In some parts of city, water crisis is a year-round affair. It’s a case of water haves and the have nots in Hyderabad. The Godavari water being piped to the city has transformed the quality and the quantity of water reaching the households here.

But for many apartment complexes and individual houses on the fringes of the town, the water crisis is a year-round affair. “When we moved into this apartment in 2011, we used to get bore-well water as well as piped water that was sufficient for 90 apartments in this building. Now we have to get six tankers per day to meet the needs of the residents.

The piped water supply has declined to one-fourth of what we used to get earlier. The result is that we have to pay ₹70,000 per month for the water supply,” says Israel James, who lives in an apartment block at Nalanda Nagar in Hyderguda. While the residents pay ₹11,085 for 810 kilolitres of water, they get between 146 KL and 231 KL.

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Only yards away are individual houses near Eshwar Theatre, where the road is dotted with puddles of water as residents water their plants, wash the forecourt, and their vehicles, letting the water run onto the road. “Nobody wants to turn off the water tap. We have asked the residents not to release water onto the road, but they don’t listen to us,” says a water board employee who controls the water valve in the area.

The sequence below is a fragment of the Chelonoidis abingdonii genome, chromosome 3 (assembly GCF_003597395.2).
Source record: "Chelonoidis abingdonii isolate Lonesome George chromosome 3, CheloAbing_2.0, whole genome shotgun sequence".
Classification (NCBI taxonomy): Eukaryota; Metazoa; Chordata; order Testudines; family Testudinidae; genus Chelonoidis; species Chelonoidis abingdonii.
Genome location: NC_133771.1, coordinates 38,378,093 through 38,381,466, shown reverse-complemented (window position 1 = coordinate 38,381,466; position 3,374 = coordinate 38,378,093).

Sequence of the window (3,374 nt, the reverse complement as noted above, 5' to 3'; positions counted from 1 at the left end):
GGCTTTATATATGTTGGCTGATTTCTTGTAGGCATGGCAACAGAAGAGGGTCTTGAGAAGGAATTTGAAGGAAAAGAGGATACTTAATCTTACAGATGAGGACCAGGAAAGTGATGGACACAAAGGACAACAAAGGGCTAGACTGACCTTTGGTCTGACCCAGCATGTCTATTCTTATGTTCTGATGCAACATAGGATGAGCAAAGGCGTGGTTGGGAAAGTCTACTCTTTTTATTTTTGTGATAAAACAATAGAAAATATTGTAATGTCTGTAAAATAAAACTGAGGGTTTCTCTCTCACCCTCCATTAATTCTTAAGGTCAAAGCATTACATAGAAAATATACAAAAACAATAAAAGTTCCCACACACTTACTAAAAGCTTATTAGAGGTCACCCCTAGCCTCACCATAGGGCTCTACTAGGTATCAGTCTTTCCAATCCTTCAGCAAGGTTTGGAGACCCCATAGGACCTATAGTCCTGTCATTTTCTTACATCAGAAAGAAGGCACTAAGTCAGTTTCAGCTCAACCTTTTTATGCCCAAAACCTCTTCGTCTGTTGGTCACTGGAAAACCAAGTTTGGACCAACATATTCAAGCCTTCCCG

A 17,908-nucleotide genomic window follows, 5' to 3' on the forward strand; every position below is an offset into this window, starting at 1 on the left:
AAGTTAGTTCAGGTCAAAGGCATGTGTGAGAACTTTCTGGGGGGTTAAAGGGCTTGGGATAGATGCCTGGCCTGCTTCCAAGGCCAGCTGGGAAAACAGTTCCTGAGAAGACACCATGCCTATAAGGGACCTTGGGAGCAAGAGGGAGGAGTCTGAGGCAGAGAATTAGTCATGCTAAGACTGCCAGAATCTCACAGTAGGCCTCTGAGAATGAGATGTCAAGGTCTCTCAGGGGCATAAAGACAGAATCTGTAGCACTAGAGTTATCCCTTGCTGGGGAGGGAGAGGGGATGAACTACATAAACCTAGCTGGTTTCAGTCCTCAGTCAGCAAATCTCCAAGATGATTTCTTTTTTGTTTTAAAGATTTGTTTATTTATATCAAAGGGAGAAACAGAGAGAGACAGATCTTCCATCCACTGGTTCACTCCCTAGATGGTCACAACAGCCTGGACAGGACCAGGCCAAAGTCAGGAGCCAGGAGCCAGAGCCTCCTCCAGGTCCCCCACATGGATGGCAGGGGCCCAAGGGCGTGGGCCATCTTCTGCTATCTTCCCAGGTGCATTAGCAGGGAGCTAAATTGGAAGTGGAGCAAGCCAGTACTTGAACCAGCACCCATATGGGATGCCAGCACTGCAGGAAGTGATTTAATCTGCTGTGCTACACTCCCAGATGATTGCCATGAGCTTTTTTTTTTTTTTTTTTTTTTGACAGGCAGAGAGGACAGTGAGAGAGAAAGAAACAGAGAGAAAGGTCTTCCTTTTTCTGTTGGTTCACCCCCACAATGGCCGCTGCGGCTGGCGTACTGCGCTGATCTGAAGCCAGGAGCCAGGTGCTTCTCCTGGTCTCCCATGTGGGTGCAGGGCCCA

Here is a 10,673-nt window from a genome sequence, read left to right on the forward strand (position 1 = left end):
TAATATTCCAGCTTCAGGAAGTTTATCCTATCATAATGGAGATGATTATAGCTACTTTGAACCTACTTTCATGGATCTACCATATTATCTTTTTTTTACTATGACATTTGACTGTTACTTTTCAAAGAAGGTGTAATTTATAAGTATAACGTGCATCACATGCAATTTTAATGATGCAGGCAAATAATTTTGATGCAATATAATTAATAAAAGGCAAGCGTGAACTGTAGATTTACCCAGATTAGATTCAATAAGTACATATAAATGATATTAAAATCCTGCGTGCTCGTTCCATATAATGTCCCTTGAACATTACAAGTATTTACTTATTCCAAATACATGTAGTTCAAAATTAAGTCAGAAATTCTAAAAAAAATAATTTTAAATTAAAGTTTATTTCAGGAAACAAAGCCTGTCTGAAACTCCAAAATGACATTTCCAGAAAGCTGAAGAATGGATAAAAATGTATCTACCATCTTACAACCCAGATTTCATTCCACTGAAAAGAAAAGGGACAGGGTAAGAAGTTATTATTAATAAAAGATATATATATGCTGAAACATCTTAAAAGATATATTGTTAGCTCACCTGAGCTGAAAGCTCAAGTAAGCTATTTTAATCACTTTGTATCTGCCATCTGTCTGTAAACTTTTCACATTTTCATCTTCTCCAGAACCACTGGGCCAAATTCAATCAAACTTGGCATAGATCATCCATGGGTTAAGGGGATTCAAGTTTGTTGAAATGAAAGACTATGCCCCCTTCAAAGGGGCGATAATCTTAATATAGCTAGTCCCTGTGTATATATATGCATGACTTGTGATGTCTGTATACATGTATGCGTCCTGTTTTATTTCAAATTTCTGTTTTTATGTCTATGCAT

The situation in the core areas of the city like Ameerpet, Srinivasa Colony and S.R. Nagar is quite different. “All the bore-wells in our area dry up in February. We get water on alternate days, but that is insufficient to meet our needs, so everyone gets tankers to supplement the supply.

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While the water supply doesn’t decline, there has been a massive rise in demand for water due to change in land use. Houses meant for small families have been turned into hostels. This commercial use in the residential area becomes a problem for us,” says Rama Rao, who lives in a 20-year-old apartment at Srinivasa Colony.

The impact of water crisis is felt more in outlying areas where residents have to entirely depend on private tanker operators for supply. While the Hyderabad Metropolitan Water Supply & Sewerage Board (HMWSSB) charges ₹500 per tanker if booked online, private operators charge anywhere between ₹800 and ₹1,000. “Our monthly maintenance bill has gone up to ₹2,000 per family.

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We are dependent on tankers that charge ₹800 and we get four tankers per day for 72 houses. We have been promised municipal water for the past many years, but nothing is progressing on the ground,” says Shiva Gande, a resident of Beeramguda in the western part of the city.

As summer intensifies in the city, the pressure on water supply would only increase. #KhabarLive


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